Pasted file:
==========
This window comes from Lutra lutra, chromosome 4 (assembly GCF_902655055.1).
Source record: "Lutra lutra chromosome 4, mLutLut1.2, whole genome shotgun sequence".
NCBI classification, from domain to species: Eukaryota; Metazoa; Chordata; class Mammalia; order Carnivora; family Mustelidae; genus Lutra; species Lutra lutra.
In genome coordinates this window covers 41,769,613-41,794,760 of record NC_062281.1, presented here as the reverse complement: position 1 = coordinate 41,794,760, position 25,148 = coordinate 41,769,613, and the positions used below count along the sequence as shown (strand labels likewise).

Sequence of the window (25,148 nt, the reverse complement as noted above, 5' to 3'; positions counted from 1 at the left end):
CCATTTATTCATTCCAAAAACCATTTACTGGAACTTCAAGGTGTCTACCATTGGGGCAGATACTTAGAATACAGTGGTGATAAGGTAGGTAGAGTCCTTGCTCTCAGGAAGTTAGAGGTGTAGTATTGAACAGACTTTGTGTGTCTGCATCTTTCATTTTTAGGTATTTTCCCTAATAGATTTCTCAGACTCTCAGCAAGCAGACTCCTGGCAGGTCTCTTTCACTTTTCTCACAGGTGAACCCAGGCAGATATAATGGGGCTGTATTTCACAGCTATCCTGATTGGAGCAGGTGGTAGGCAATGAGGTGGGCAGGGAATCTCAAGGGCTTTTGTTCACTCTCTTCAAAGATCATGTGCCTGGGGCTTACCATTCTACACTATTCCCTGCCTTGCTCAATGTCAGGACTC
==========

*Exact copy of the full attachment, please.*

This window comes from Lutra lutra, chromosome 4 (assembly GCF_902655055.1).
Source record: "Lutra lutra chromosome 4, mLutLut1.2, whole genome shotgun sequence".
NCBI classification, from domain to species: Eukaryota; Metazoa; Chordata; class Mammalia; order Carnivora; family Mustelidae; genus Lutra; species Lutra lutra.
In genome coordinates this window covers 41,769,613-41,794,760 of record NC_062281.1, presented here as the reverse complement: position 1 = coordinate 41,794,760, position 25,148 = coordinate 41,769,613, and the positions used below count along the sequence as shown (strand labels likewise).

Sequence of the window (25,148 nt, the reverse complement as noted above, 5' to 3'; positions counted from 1 at the left end):
CCATTTATTCATTCCAAAAACCATTTACTGGAACTTCAAGGTGTCTACCATTGGGGCAGATACTTAGAATACAGTGGTGATAAGGTAGGTAGAGTCCTTGCTCTCAGGAAGTTAGAGGTGTAGTATTGAACAGACTTTGTGTGTCTGCATCTTTCATTTTTAGGTATTTTCCCTAATAGATTTCTCAGACTCTCAGCAAGCAGACTCCTGGCAGGTCTCTTTCACTTTTCTCACAGGTGAACCCAGGCAGATATAATGGGGCTGTATTTCACAGCTATCCTGATTGGAGCAGGTGGTAGGCAATGAGGTGGGCAGGGAATCTCAAGGGCTTTTGTTCACTCTCTTCAAAGATCATGTGCCTGGGGCTTACCATTCTACACTATTCCCTGCCTTGCTCAATGTCAGGACTC